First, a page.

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How Korean Companies are Utilizing Open Innovation

As a person who makes a living by providing open innovation services in South Korea, I often receive the following two questions:

Question #1: What is the secret behind the Korean companies that are so good at open innovation?

-       This question comes from overseas innovators who wish to learn about Korean companies that are using open innovation effectively to increase speed to market.

Question #2: What is the reason why Open Innovation does not work for Korean companies?

-       In contrast, this question comes from Korean innovators who benchmark themselves against overseas organizations that are publicly well known for their excellence in Open Innovation.

By working with most of the Global Fortune 500 ranked Korean companies, it is my privilege to have a broad perspective when answering the above questions. I sincerely hope that answering these two questions will help the readers of NineSigma’s blog gain a better understanding of how Korean companies are utilizing Open Innovation.

Why Koreans are so good at Open Innovation (Speed to Market)?

If you have read the history of major Korean manufacturers (e.g. electronics, display, automotive, shipbuilding companies, etc.), it is not that difficult to see that their birth always come from working with overseas partners. Korean electronics companies made their first radio in collaboration with Japanese, American and German partners. Korean automobile manufacturers made their first cars through licensing agreements with Japanese and American automakers. Korean shipbuilders made their first ships by learning from Japanese and European major shipbuilders. Regardless of industry, there has been a history of collaboration with overseas partners in Korea. They did not have the terminology - Open Innovation - back then, yet the concept existed. Then it was known as ‘hand-in-hand technical cooperation.’ Therefore Open Innovation is in the blood of all Korean manufacturers.

Why did so many Korean companies start manufacturing products by using others’ technologies instead of developing their own? When I asked this question to senior and retired Korean engineers, their answer was simply “to survive.”  Compared to other countries, Koreans do not have the same natural or financial resources. Especially in the 1960s when the industrialization started after the Korean War, the only way to make a living and survive in global competition was to make something fast and cheap while seeking ways to export those products. By doing this over the last 30 to 40 years, Koreans have become masters in speed to market, which is another way of describing Open Innovation.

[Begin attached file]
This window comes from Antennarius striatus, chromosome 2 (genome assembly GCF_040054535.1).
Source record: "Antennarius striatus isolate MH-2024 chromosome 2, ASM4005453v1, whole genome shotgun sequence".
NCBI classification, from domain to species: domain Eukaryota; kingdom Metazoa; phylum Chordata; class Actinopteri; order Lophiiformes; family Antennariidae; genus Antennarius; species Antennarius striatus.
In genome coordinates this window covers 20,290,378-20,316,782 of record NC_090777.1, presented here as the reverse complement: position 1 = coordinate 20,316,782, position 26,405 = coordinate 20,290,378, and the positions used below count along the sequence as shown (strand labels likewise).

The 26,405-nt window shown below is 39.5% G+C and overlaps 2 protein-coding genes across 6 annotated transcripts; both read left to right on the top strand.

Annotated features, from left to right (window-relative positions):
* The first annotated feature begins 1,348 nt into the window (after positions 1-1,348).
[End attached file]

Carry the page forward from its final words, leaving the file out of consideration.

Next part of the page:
Why some Koreans think Open Innovation is not for them?

Up until the early 1990’s, the electronics stores in the US were filled with Japanese televisions.  I remember walking into one of the US electronics stores back in 1992.  Small and not so good looking Korean television sets were sitting in the back corners while flat screen and amazing quality Japanese television sets were flashing on the shelves. Something has changed over the last 20 years and well-designed, innovative Korean television sets are on the front shelves. Korean engineers say it was possible because there were competitors to go after. They studied the gaps to fill and thrived to quickly make better products. Some say that it was game of ‘fast following’, and that the Koreans did a good job with this.

Now, many Korean manufacturers that are ranked in first or second place in certain industries no longer have competitors to benchmark. The rules of innovation have changed for them. Korean manufacturers have to come up with their own new product development strategy, set their own specifications, measure performance targets, understand the root cause of failure, etc. This causes much uneasiness and many of them look around for help. And that is why some of the Korean companies try Open Innovation.

Those Korean manufacturers that do not realize the paradigm shift of new product development often have a great deal of difficulty when adopting Open Innovation. It is painful to see some of them still practice the old rules yet dress it up with fancy words. However, those Koreans who clearly understand their short and long-term needs are able to reduce risks and work with unexpected partners, achieve tangible benefits through Open Innovation. I am happy to see an increased number of Korean innovators moving in this direction. But it is important to remember that success in Open Innovation requires working with the right people and a trusted brand, having the right skills combined with smart work processes; and only then can true benefits be achieved.

 

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